The rate at which new ideas are generated is directly related to the effort invested in enriching social networks.
Says Chris Trimble in his Fast Company column:
"Entrepreneurs believe in the power of networking. Many are very good at it. They become good because they recognize that most people with interesting notions usually have only one piece of a puzzle. Often unexpected combinations of ideas, or chance meetings of people with complimentary perspectives, ignite genuine breakthroughs.
"Aspiring innovators from large companies are handicapped in the networking game — not because they lack skill, but because of the nature of their jobs. Once a business is proven and profitable, the name of the game is to make operations as efficient as possible. Employees at all levels are pulled into ever more specialized roles. Repeated tasks are joined together by rigorously documented processes. As a result, each manager’s web of connections increasingly mirrors the way today’s work is organized. Most connections are with managers with closely related specialties, who share similar perspectives, shaped by the demands of the same customers."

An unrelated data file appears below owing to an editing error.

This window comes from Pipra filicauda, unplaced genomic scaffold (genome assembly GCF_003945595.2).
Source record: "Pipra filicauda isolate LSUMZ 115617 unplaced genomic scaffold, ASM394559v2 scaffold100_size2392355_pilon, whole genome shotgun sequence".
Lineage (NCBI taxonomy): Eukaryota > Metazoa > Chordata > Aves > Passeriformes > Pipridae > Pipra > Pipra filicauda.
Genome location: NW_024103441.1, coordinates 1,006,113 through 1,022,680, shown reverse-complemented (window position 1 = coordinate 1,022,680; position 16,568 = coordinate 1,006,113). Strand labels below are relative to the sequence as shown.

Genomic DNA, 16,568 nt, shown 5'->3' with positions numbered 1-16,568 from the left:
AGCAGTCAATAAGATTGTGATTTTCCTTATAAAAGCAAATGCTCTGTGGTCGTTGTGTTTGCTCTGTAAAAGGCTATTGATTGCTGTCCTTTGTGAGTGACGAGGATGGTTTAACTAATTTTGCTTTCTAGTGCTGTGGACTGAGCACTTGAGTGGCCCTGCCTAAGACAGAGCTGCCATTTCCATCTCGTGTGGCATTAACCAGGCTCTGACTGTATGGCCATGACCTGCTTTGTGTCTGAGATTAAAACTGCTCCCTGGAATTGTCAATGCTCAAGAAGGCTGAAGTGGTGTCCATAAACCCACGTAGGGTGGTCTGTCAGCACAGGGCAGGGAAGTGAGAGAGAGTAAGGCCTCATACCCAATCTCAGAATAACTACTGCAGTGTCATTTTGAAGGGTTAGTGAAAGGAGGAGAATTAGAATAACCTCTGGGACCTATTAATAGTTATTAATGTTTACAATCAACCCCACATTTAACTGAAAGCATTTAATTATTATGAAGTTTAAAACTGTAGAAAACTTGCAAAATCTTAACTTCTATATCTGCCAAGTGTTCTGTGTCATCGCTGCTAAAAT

There is one other point Chris - I call it the "closing of the corporate mind". It's not just about people being comforatble with the status quo. It's about people hiring and surrounding themselves with their own kind. A tribal thing, perhaps? So the desis hang out with the desis, the Chinese with the Chinese, the Hicks with the Hicks, the golf-playing execs with other golf-playing execs, repugs with repugs, etc.
Trimble also mentions the "vast differences between communication networks and trust networks. Communication networks are the kind that are useful at the front-end of the innovation process because they enable the sharing of ideas. The back-end of the innovation process depends on trust networks, which require much heavier investments in time, energy, and goodwill.
Still boils down to people and trust, people! Put a value on that Mr. CFO Bean-Counter!